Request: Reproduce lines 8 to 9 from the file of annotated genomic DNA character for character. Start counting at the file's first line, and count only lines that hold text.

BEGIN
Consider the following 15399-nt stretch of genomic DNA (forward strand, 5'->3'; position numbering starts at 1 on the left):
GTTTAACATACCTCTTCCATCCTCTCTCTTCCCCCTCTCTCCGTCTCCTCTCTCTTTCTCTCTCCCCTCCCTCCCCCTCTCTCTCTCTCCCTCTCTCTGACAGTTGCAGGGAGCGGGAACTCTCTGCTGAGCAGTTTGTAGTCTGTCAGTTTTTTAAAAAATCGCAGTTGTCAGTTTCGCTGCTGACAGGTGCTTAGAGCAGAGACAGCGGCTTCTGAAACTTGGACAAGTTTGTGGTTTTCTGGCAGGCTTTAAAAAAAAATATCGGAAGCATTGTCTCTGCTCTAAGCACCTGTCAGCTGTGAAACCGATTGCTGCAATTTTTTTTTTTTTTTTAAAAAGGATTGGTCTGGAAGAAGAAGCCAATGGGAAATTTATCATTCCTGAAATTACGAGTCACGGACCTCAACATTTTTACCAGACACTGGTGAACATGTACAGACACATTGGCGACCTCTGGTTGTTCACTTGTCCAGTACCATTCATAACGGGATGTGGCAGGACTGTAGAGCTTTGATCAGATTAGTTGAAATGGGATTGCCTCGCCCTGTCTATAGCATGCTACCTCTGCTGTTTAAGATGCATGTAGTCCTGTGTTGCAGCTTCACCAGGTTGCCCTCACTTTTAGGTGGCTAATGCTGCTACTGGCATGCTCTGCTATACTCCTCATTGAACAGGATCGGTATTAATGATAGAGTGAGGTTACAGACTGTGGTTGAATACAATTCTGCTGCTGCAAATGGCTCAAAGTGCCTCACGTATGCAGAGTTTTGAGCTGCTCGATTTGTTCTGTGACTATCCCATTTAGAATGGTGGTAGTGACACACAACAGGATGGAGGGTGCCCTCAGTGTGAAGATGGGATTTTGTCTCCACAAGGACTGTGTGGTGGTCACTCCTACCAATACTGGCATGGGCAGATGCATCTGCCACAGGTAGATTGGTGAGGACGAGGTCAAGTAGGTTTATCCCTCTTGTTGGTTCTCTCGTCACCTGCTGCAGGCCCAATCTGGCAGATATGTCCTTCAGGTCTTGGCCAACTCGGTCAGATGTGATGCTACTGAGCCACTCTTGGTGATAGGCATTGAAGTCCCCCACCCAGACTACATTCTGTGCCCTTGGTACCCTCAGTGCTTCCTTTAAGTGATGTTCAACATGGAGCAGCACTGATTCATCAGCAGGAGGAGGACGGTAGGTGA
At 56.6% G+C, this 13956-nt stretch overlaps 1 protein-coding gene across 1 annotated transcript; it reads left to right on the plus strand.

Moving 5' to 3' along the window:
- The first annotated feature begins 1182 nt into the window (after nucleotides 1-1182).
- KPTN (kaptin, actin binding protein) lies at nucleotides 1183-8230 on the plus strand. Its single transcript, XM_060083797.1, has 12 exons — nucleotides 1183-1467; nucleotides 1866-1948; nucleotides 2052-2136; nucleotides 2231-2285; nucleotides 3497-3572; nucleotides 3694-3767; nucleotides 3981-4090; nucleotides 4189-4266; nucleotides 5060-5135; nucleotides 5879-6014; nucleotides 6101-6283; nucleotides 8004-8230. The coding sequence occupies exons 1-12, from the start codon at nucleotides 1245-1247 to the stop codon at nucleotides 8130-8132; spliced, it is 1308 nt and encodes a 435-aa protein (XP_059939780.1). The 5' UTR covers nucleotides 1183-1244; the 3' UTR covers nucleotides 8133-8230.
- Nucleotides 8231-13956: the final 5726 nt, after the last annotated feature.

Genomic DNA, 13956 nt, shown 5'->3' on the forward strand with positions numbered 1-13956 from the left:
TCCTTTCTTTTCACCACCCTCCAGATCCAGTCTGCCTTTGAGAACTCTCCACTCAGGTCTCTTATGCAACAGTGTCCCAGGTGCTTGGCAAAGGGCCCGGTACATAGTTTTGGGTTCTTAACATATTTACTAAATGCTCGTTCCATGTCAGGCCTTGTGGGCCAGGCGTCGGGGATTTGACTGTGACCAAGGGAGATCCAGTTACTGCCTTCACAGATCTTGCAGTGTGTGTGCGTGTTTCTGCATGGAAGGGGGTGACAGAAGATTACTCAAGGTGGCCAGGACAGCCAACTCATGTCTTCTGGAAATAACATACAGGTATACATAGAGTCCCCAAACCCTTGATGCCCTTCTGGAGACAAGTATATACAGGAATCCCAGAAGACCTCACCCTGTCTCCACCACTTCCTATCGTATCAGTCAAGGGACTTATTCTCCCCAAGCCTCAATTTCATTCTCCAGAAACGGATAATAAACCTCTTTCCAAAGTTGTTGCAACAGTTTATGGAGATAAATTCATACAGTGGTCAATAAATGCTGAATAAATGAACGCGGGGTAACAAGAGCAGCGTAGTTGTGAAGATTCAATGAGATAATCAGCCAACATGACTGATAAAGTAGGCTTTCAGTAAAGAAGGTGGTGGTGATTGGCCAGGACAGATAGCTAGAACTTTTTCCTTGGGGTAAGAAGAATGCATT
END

Genomic DNA, 13956 nt, shown 5'->3' on the forward strand with positions numbered 1-13956 from the left:
TCCTTTCTTTTCACCACCCTCCAGATCCAGTCTGCCTTTGAGAACTCTCCACTCAGGTCTCTTATGCAACAGTGTCCCAGGTGCTTGGCAAAGGGCCCGGTACATAGTTTTGGGTTCTTAACATATTTACTAAATGCTCGTTCCATGTCAGGCCTTGTGGGCCAGGCGTCGGGGATTTGACTGTGACCAAGGGAGATCCAGTTACTGCCTTCACAGATCTTGCAGTGTGTGTGCGTGTTTCTGCATGGAAGGGGGTGACAGAAGATTACTCAAGGTGGCCAGGACAGCCAACTCATGTCTTCTGGAAATAACATACAGGTATACATAGAGTCCCCAAACCCTTGATGCCCTTCTGGAGACAAGTATATACAGGAATCCCAGAAGACCTCACCCTGTCTCCACCACTTCCTATCGTATCAGTCAAGGGACTTATTCTCCCCAAGCCTCAATTTCATTCTCCAGAAACGGATAATAAACCTCTTTCCAAAGTTGTTGCAACAGTTTATGGAGATAAATTCATACAGTGGTCAATAAATGCTGAATAAATGAACGCGGGGTAACAAGAGCAGCGTAGTTGTGAAGATTCAATGAGATAATCAGCCAACATGACTGATAAAGTAGGCTTTCAGTAAAGAAGGTGGTGGTGATTGGCCAGGACAGATAGCTAGAACTTTTTCCTTGGGGTAAGAAGAATGCATT